Apart from a few minor tweaks there is one thing I still need to fix and this I think show my limitations in terms of fully understanding the whole Sencha framework and referencing instances of classes:

I couldn’t reference the title attribute in Poi.view.List from the controller Main. I tried to do this in the showList function. So far I have been referencing views in the refs part of the controller config using their xtypes (Stores are easier as they can be referenced using the getStore function)… I couldn’t reference the instance(s) of Poi.view.List in the refs however as from what I understood of the flow, no instances are there to reference when the app is instantiated which is when, presumably, the refs in the controller do their job.
So from the Presidents example, I found how to reference in the control part of the controller by again using the xtype then the event you want to react to. As well as the disclose event (to show the detailCard) I thought I could use the initialize event to alter the title of the list. Looking at the Sencha Docs, I could see that the first argument you can pass in to this event is the instance of the list component. So I use this reference in the showList function. console.log(list) returns something, but still cannot set the Title. …? So there is something I am missing here.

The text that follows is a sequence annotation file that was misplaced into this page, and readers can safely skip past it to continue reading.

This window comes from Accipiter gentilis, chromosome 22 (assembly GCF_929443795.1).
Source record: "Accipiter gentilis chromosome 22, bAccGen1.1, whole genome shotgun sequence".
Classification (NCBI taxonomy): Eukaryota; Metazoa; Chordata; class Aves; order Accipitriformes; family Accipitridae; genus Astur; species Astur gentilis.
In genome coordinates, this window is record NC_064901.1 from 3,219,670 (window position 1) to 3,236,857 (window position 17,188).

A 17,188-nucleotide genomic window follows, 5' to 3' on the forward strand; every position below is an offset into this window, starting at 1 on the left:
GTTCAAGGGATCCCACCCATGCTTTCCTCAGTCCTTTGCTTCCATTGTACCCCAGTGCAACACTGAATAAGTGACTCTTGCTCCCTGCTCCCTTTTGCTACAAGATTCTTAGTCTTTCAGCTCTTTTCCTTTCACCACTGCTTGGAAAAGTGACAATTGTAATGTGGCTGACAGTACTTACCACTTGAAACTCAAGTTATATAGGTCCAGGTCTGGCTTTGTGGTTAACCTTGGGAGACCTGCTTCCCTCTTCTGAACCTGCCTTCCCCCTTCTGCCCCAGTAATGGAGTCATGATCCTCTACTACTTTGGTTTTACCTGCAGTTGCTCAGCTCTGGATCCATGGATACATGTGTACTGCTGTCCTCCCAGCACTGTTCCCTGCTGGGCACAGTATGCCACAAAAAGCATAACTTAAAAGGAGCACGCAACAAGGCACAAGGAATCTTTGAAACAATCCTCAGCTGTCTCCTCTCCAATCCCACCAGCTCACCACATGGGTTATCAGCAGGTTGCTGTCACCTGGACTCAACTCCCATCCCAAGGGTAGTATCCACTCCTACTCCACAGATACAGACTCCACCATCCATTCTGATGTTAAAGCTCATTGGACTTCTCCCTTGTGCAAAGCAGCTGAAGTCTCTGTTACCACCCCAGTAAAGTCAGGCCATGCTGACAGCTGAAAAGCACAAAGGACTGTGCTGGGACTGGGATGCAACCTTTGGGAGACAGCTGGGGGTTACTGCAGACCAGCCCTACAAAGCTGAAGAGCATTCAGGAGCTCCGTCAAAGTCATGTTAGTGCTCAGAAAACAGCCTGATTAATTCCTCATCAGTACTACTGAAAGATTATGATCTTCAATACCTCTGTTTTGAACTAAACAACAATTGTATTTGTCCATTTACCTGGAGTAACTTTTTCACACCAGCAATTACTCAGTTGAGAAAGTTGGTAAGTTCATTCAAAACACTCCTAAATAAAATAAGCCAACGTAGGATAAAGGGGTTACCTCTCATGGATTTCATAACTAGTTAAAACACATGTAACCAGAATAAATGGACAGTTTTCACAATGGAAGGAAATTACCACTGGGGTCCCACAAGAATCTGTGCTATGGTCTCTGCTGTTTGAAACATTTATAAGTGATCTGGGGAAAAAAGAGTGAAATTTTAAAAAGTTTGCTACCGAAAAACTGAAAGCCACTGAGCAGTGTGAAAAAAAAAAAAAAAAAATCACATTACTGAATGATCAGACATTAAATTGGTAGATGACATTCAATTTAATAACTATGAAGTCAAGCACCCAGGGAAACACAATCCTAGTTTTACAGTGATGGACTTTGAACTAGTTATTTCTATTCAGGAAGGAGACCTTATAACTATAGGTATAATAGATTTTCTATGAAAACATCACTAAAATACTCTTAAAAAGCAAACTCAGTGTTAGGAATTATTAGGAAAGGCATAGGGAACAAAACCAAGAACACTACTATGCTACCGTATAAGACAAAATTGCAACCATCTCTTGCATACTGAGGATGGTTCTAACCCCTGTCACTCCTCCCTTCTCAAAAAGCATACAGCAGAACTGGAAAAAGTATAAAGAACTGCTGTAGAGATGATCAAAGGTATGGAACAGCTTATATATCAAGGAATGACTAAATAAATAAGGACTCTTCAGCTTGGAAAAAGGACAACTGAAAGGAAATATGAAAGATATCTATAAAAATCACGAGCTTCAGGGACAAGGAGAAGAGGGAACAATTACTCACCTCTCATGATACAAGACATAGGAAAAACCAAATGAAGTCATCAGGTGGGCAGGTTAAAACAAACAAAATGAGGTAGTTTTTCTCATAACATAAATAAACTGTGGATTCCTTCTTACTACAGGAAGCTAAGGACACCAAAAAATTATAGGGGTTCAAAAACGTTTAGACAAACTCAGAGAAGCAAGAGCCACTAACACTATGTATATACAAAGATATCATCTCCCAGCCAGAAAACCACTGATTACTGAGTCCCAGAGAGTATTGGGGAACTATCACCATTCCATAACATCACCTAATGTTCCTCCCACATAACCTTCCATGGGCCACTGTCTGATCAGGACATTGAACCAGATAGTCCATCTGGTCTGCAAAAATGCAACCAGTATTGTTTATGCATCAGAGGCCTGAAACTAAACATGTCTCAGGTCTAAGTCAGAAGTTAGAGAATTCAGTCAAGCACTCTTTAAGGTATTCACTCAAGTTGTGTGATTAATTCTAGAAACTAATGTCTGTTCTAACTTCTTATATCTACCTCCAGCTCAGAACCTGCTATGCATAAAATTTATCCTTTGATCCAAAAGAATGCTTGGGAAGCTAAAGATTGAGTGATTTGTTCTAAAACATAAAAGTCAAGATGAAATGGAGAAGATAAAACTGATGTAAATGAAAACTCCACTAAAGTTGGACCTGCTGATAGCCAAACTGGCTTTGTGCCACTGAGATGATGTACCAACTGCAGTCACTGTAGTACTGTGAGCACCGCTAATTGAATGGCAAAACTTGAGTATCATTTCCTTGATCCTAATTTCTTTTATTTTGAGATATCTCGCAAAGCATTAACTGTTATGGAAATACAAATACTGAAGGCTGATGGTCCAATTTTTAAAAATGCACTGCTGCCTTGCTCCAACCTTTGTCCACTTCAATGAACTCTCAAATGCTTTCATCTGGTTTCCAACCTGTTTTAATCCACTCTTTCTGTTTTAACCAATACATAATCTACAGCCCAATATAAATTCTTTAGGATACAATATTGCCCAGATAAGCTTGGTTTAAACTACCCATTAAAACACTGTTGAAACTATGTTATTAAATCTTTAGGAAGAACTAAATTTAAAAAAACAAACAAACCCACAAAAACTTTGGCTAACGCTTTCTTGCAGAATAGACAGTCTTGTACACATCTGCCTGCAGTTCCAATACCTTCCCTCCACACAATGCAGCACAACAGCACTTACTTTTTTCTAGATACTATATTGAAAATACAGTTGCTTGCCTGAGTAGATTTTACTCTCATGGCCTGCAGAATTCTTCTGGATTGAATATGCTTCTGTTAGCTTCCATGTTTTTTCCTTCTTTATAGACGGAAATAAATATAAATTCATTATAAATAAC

8th/9th Commit May 16th

This is my final commit for this project. I won’t add more waffle to this post but just to clear up my last problem to assign the title to the list view I used:

main.push({
xtype: 'listCard',
title:item.get('title')
});

This set the title when I pushed the listCard onto the ext.navigation.view.